TOKYO - Pacific Armies Management Seminar XXXIII came to a close Aug. 28 after a week of intense discussions at the Imperial Hotel, Tokyo.
"At the end of the day, this was a successful seminar," said Lt. Gen Benjamin R. Mixon, commanding general, U.S. Army, Pacific and PAMSXXXIII cohost.
PAMS is the U.S. Army's largest Asia-Pacific Theater Security Cooperation Program event. It is a multinational military seminar that provides a forum for senior-level officers from the Asia Pacific's regional ground forces in U.S. Army, Pacific's area of responsibility to exchange views and ideas.
"I am optimistic this is a starting point," said Tentara Nasional Indonesia-Ankatan Darat, or Indonesian Army, Col. Imam Edy Molyono, director, Command and Staff College about the nation's delegates coming together for "tough discussions."
Mixon said he agreed this seminar is a good starting point for building "relationships, trust and confidence." For one week, senior officers from approximately 30 countries shared thoughts and experiences concerning International Humanitarian Assistance/Disaster Relief in Natural and Human-Induced Disasters.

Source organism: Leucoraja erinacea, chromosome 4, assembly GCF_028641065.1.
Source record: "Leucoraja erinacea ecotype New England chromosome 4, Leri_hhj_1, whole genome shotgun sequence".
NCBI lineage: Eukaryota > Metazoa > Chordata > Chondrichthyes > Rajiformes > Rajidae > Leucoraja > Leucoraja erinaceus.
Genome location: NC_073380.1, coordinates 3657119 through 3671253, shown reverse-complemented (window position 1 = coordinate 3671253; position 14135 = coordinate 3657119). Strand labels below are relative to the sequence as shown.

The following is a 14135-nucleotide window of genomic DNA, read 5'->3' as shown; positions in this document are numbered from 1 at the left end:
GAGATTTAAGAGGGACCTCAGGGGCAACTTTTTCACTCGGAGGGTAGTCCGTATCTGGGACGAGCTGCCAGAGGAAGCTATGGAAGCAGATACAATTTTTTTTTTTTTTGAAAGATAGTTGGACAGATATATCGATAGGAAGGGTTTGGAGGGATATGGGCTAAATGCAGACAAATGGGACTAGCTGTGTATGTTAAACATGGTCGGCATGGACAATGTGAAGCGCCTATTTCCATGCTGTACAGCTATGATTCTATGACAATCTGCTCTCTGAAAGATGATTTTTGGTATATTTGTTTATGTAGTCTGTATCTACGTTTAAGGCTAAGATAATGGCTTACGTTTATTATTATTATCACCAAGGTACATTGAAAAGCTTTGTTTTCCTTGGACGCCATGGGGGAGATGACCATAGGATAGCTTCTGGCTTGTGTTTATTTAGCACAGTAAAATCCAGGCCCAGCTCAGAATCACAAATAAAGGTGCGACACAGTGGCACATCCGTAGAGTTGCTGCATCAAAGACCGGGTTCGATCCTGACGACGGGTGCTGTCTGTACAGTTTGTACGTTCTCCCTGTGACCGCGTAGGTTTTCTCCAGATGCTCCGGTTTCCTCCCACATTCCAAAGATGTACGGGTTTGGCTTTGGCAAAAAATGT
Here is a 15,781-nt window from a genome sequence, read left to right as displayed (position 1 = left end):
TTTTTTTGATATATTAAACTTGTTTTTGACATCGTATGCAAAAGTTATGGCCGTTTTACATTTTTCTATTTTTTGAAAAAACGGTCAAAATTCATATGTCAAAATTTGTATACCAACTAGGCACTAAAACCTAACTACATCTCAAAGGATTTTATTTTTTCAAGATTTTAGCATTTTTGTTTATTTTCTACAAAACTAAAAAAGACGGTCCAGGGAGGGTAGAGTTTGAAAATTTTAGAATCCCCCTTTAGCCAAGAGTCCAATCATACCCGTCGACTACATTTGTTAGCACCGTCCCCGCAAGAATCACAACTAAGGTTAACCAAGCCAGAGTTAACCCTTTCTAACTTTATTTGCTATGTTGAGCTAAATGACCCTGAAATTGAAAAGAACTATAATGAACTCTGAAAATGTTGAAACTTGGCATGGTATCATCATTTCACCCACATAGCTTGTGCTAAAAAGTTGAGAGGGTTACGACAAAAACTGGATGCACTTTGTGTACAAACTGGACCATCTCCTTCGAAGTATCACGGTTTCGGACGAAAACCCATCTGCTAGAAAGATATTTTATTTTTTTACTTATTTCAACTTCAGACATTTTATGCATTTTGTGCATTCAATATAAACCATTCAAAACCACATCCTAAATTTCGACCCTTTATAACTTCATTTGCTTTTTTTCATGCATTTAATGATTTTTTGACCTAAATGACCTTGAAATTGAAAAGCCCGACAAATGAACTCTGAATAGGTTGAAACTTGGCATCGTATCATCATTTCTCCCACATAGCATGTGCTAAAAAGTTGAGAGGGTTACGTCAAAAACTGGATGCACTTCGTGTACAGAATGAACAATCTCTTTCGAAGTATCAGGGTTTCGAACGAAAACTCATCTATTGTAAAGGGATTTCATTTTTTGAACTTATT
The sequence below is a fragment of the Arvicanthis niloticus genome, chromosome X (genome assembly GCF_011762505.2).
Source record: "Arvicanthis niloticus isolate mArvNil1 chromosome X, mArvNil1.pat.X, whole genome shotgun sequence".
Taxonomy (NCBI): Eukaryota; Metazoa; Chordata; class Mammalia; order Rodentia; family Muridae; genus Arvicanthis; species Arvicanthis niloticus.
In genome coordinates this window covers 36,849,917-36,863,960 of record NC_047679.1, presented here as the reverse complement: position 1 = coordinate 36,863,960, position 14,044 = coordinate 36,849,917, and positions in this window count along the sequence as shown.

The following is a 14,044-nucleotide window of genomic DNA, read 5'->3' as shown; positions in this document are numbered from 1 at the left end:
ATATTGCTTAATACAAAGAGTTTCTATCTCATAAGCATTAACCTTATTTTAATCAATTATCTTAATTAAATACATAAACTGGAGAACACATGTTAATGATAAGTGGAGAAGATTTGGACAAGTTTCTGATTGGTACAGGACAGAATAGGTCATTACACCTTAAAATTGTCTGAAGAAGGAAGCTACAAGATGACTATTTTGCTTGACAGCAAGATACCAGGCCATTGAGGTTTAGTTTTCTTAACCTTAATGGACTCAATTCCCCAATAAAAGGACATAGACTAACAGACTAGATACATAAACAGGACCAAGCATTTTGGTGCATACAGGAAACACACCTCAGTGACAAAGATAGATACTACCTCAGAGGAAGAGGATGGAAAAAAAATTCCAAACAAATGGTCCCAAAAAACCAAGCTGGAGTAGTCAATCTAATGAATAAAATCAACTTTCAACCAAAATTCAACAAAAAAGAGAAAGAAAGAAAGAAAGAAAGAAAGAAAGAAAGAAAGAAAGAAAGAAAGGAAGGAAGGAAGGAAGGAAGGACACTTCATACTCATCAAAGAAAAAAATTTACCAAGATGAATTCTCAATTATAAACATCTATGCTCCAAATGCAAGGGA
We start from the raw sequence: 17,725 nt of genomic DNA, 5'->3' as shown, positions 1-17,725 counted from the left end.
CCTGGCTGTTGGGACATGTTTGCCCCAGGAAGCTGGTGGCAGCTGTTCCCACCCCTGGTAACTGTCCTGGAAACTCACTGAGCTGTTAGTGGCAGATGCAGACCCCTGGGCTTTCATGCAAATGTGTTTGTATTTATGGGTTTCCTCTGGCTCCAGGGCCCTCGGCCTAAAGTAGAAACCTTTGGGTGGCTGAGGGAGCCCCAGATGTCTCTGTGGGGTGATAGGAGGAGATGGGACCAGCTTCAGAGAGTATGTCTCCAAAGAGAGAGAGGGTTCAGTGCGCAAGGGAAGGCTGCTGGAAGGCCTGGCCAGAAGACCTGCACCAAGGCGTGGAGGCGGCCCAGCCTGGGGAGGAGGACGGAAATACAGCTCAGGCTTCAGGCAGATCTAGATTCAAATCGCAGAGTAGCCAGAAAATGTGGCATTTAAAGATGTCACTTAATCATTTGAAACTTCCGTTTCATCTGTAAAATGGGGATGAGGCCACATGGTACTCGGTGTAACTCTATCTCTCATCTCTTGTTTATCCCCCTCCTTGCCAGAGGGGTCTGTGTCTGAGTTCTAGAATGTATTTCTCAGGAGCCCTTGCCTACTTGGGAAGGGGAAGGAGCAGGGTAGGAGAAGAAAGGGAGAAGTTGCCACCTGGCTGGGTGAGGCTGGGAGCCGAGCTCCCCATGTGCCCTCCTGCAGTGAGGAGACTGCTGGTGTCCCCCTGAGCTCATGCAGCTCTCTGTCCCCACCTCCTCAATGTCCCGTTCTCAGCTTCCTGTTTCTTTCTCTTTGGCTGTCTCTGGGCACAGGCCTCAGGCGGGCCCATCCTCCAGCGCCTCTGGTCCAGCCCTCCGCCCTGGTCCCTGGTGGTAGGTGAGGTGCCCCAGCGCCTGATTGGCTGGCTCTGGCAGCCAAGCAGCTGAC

Molyono also said he was glad to share his country's knowledge and lessons learned about Disaster Relief. He said, while his country is not a pioneer in disaster relief and humanitarian aid, they have many lessons learned from their recent catastrophic earthquake in Aech, on the island of Sumatra, in 2004.
Through that experience, he said, Indonesia changed their policies to better integrate the military into civilian relief organizations in hopes to better help people in the event of another disaster. The lessons also led into the country's ability to help other nations in need. "If something happens in the Pacific, Indonesia is more capable to contribute (to relief efforts)," he said.
While Molyono called the discussions during the week tough, he said he hoped all the delegates learned from the experience and looks forward to the next conference.
PAMS XXXIV is scheduled for next August in Santiago, Chile. Many people wonder what Chile has to do with the Pacific, said Chilean Army Col. Rene Fernandez, Chilean Army Internal Affairs Department, but the country's coastline extends approximately 2,700 miles along the Pacific Ocean.
"We have a deep relation with the Pacific," he said. "Our connection is very close." The theme for the next conference will center on the role land forces play in trans-national threats in the Pacific. "It is a very dynamic issue that constantly changes," he said. Fernandez added the issue is challenging, but he hopes the nations can come together and share their knowledge just as they did this year.